Classic Film Club: 'L'Atalante'

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Each week Tom Huddleston watches a classic film he's never seen before. The rules are simple: each film must be considered a masterpiece and each must be completely new to him. This week: Jean Vigo’s dream romance ‘L’Atalante’ (1934)

Jean Vigo was a filmmaker who seemed to delight in misdirection. His first film, ‘A Propos de Nice’, is social satire masquerading as travelogue. His most famous work, the extraordinary ‘Zero de Conduite’, is anarchism disguised as cheeky kids’ farce (though evidently the disguise was ineffective – the film was banned for decades before being rediscovered and lauded by the New Wave). ‘L’Atalante’ presents itself as a love story – the script was expressly chosen to reign in Vigo’s rebellious tendencies and force him to make something commercial. It failed abjectly – the film was recut, retitled and dumped into cinemas as its 29-year-old director lay dying of tuberculosis.

The plot is unashamedly hackneyed – simple country girl Juliette (Dita Parlo) gets married to Jean (Jean Dasté), a barge captain, and taken to live aboard his boat, L’Atalante. She gradually tires of the rivergoing life and is tempted away by the bright lights of Paris. Her husband, initially furious, comes to realise his love and determines to get her back.

But it’s what Vigo does with his material that makes the film outstanding. It begins simply, humorously, with Michel Simon’s crusty old pilot Père Jules and his teenage sidekick welcoming the young bride aboard. There are already hints of something extraordinary happening – the photography is unusually fluid, the camera placements unerringly precise, and Père Jules is constantly surrounded by yowling stray cats. As the boat pulls away, the bride’s friends and family stand on the dock with cold, expressionless faces, waving robotically.

There’s no point at which the film takes flight, the effect is more gradual, a slow and sensuous process of induction into the world Vigo creates, a world of careful, peaceful, indescribable beauty. A scene in which Père Jules tours Juliette around the treasures he has collected in his travels around the globe vacillates between witty and ribald, bizarrely seductive and genuinely frightening, as Jean’s inexplicably jealous rage turns on the two innocents. A later scene, as the young couple visit a coffee house dancehall, transforms first into a lovably amateurish song and dance sequence, before spiralling into a sort of balletic bar brawl complete with slapstick pratfalls and jawdropping stunts.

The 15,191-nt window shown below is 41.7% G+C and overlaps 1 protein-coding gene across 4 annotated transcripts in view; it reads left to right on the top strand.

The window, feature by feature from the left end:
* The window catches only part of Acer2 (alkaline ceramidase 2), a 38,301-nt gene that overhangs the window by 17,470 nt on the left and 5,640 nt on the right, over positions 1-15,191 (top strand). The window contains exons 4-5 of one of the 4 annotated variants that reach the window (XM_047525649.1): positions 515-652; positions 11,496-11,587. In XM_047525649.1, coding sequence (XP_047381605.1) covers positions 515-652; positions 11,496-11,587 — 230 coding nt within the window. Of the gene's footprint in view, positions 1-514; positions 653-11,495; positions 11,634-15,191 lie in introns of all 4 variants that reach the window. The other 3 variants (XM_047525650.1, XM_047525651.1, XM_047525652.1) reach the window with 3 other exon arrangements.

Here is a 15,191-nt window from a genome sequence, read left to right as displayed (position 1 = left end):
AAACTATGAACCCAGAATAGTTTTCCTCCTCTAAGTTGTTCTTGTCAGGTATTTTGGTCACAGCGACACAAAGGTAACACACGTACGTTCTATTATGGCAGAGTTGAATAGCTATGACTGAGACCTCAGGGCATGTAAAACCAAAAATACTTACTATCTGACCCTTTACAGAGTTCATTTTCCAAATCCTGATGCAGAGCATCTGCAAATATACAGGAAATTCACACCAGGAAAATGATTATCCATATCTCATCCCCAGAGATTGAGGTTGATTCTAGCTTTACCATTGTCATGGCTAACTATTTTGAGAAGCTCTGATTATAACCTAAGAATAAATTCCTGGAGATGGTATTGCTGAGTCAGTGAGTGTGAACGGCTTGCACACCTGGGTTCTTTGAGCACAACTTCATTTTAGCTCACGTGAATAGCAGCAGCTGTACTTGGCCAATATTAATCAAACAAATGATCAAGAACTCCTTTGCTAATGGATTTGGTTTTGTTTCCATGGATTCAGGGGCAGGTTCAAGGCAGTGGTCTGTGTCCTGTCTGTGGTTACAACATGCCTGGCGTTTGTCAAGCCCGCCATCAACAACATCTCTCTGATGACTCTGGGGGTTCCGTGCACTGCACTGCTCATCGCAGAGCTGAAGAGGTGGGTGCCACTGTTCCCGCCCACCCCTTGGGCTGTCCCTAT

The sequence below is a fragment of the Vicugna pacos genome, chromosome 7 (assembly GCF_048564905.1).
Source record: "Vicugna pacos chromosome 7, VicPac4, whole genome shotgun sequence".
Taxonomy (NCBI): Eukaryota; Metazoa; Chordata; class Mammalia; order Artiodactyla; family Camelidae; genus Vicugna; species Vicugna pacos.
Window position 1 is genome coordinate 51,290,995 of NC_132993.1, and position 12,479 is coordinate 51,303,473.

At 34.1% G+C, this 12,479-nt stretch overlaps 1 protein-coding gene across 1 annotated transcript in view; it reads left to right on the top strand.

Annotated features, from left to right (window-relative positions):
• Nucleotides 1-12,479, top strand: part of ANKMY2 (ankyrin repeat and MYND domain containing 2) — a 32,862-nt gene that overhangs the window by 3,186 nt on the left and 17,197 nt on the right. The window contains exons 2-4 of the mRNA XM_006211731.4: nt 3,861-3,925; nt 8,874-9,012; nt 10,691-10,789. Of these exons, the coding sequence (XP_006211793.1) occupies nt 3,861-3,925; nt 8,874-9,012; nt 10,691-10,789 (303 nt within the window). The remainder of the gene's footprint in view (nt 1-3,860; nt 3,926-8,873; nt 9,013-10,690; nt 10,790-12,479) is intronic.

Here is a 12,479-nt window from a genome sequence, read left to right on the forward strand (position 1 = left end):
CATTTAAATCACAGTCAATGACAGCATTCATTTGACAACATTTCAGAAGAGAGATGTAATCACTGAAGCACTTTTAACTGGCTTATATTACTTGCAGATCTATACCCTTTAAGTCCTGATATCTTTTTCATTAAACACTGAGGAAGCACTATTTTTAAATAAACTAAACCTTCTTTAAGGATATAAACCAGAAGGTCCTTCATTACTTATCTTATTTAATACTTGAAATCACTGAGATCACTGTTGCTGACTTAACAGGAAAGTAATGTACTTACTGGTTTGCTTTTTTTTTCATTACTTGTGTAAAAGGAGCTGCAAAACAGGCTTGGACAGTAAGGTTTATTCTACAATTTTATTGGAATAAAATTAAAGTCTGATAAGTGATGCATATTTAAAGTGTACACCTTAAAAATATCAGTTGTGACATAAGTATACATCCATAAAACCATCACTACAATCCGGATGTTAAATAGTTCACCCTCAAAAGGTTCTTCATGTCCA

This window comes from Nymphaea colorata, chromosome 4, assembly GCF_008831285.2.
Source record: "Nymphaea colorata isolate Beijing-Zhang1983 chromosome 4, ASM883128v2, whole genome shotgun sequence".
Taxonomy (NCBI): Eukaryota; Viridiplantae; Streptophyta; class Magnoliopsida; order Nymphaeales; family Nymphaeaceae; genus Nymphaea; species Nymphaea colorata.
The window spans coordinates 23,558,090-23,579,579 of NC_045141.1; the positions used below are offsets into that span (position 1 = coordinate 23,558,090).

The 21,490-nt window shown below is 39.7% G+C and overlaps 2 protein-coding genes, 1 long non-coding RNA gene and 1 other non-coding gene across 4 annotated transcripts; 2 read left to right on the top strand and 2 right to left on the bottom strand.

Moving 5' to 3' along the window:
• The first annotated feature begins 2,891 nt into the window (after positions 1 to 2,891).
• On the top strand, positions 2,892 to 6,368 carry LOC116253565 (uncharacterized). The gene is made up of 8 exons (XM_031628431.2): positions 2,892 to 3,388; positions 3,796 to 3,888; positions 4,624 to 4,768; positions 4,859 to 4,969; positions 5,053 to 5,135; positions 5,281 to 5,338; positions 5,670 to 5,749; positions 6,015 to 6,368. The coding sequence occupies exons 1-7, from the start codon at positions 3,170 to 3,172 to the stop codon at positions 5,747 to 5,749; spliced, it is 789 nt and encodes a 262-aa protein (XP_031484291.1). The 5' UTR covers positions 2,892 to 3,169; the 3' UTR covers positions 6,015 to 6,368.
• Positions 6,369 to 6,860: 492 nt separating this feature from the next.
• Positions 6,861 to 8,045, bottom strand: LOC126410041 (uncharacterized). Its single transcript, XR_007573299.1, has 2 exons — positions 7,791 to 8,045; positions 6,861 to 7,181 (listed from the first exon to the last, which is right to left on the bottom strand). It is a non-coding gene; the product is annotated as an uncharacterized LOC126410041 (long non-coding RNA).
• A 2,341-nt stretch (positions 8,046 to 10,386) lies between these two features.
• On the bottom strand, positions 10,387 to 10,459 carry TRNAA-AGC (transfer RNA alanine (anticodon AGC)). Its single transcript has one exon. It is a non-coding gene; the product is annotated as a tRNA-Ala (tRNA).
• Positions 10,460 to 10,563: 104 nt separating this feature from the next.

And always, beneath the joyful, languorous surface, a threat is waiting. A scene at the railway station, in which Juliette’s purse is stolen by a loitering thief, becomes wildly sinister as a baying crowd hunts down the transgressor and drags him bodily down the street, and a bearded midget cackles in the poor girl’s ear. Her time in purgatory continues with a snowbound sequence in which the girl, bereft, searches for work, trudging past bolted factories and silent queues of workers. Always, Vigo’s aching social consciousness threatens to overwhelm the narrative, but never succeeds – our attention is drawn back to the lovers and their plight by what is simply one of the most outstanding, unexpected sequences in cinema, a scene of telepathic love, a daringly sensual, forcefully suggestive moment of sheer, entrancing beauty.

L’Atalante is unlike anything else in contemporary or modern cinema. It is a film in which a dogged and persistent crew of talented and creative people, led by an indisputable genius, worked their fingers to the bone to create something which bears almost no signs of their struggle, existing as it does on an almost ethereal plane. But it’s also a film in which reality must, and does, intrude, allowing for scenes of extreme and heartrending poverty and emotional degradation, which somehow manage to enhance rather than disrupt the swooningly romantic central narrative. All in all, an astonishing experience.

Author: Tom Huddleston



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